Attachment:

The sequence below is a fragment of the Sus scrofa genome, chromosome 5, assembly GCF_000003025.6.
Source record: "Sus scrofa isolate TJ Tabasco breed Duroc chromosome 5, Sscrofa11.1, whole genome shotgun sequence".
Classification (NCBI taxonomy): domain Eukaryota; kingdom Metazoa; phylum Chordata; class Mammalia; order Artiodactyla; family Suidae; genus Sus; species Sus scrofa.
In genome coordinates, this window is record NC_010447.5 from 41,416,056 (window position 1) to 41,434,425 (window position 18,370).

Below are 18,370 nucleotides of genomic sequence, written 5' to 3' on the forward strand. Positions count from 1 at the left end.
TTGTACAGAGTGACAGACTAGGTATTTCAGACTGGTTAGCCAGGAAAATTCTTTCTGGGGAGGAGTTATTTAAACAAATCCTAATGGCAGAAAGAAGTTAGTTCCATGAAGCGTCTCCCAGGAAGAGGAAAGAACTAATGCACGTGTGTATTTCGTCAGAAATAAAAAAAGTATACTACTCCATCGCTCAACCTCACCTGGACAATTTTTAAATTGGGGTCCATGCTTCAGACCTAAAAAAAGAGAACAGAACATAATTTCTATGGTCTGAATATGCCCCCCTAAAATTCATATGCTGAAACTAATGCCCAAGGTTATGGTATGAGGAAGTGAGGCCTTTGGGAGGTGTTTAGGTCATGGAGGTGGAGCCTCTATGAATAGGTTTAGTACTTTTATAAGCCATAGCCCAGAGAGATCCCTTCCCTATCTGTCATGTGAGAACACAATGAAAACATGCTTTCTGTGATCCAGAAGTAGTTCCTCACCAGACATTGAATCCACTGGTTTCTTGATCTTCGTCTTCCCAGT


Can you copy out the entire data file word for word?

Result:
The sequence below is a fragment of the Sus scrofa genome, chromosome 5, assembly GCF_000003025.6.
Source record: "Sus scrofa isolate TJ Tabasco breed Duroc chromosome 5, Sscrofa11.1, whole genome shotgun sequence".
Classification (NCBI taxonomy): domain Eukaryota; kingdom Metazoa; phylum Chordata; class Mammalia; order Artiodactyla; family Suidae; genus Sus; species Sus scrofa.
In genome coordinates, this window is record NC_010447.5 from 41,416,056 (window position 1) to 41,434,425 (window position 18,370).

Below are 18,370 nucleotides of genomic sequence, written 5' to 3' on the forward strand. Positions count from 1 at the left end.
TTGTACAGAGTGACAGACTAGGTATTTCAGACTGGTTAGCCAGGAAAATTCTTTCTGGGGAGGAGTTATTTAAACAAATCCTAATGGCAGAAAGAAGTTAGTTCCATGAAGCGTCTCCCAGGAAGAGGAAAGAACTAATGCACGTGTGTATTTCGTCAGAAATAAAAAAAGTATACTACTCCATCGCTCAACCTCACCTGGACAATTTTTAAATTGGGGTCCATGCTTCAGACCTAAAAAAAGAGAACAGAACATAATTTCTATGGTCTGAATATGCCCCCCTAAAATTCATATGCTGAAACTAATGCCCAAGGTTATGGTATGAGGAAGTGAGGCCTTTGGGAGGTGTTTAGGTCATGGAGGTGGAGCCTCTATGAATAGGTTTAGTACTTTTATAAGCCATAGCCCAGAGAGATCCCTTCCCTATCTGTCATGTGAGAACACAATGAAAACATGCTTTCTGTGATCCAGAAGTAGTTCCTCACCAGACATTGAATCCACTGGTTTCTTGATCTTCGTCTTCCCAGT